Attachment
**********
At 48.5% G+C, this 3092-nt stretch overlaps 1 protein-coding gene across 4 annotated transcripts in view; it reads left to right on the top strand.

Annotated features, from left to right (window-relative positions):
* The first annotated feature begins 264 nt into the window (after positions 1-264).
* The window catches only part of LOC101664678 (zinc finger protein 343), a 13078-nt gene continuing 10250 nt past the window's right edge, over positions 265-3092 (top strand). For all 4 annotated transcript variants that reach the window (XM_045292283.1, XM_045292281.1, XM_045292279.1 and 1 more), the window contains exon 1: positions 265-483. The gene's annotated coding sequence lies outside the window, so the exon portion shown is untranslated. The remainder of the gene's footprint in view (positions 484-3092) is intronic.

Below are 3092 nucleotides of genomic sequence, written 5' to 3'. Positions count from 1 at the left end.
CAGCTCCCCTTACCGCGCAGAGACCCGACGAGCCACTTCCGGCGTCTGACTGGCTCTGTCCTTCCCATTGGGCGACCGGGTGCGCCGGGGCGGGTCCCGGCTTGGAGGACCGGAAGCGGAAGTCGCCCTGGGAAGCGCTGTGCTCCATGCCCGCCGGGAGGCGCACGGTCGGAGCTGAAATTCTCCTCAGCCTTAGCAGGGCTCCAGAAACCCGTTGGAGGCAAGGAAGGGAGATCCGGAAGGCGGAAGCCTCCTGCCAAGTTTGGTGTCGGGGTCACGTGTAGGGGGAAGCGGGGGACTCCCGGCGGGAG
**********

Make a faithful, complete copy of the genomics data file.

At 48.5% G+C, this 3092-nt stretch overlaps 1 protein-coding gene across 4 annotated transcripts in view; it reads left to right on the top strand.

Annotated features, from left to right (window-relative positions):
* The first annotated feature begins 264 nt into the window (after positions 1-264).
* The window catches only part of LOC101664678 (zinc finger protein 343), a 13078-nt gene continuing 10250 nt past the window's right edge, over positions 265-3092 (top strand). For all 4 annotated transcript variants that reach the window (XM_045292283.1, XM_045292281.1, XM_045292279.1 and 1 more), the window contains exon 1: positions 265-483. The gene's annotated coding sequence lies outside the window, so the exon portion shown is untranslated. The remainder of the gene's footprint in view (positions 484-3092) is intronic.

Below are 3092 nucleotides of genomic sequence, written 5' to 3'. Positions count from 1 at the left end.
CAGCTCCCCTTACCGCGCAGAGACCCGACGAGCCACTTCCGGCGTCTGACTGGCTCTGTCCTTCCCATTGGGCGACCGGGTGCGCCGGGGCGGGTCCCGGCTTGGAGGACCGGAAGCGGAAGTCGCCCTGGGAAGCGCTGTGCTCCATGCCCGCCGGGAGGCGCACGGTCGGAGCTGAAATTCTCCTCAGCCTTAGCAGGGCTCCAGAAACCCGTTGGAGGCAAGGAAGGGAGATCCGGAAGGCGGAAGCCTCCTGCCAAGTTTGGTGTCGGGGTCACGTGTAGGGGGAAGCGGGGGACTCCCGGCGGGAG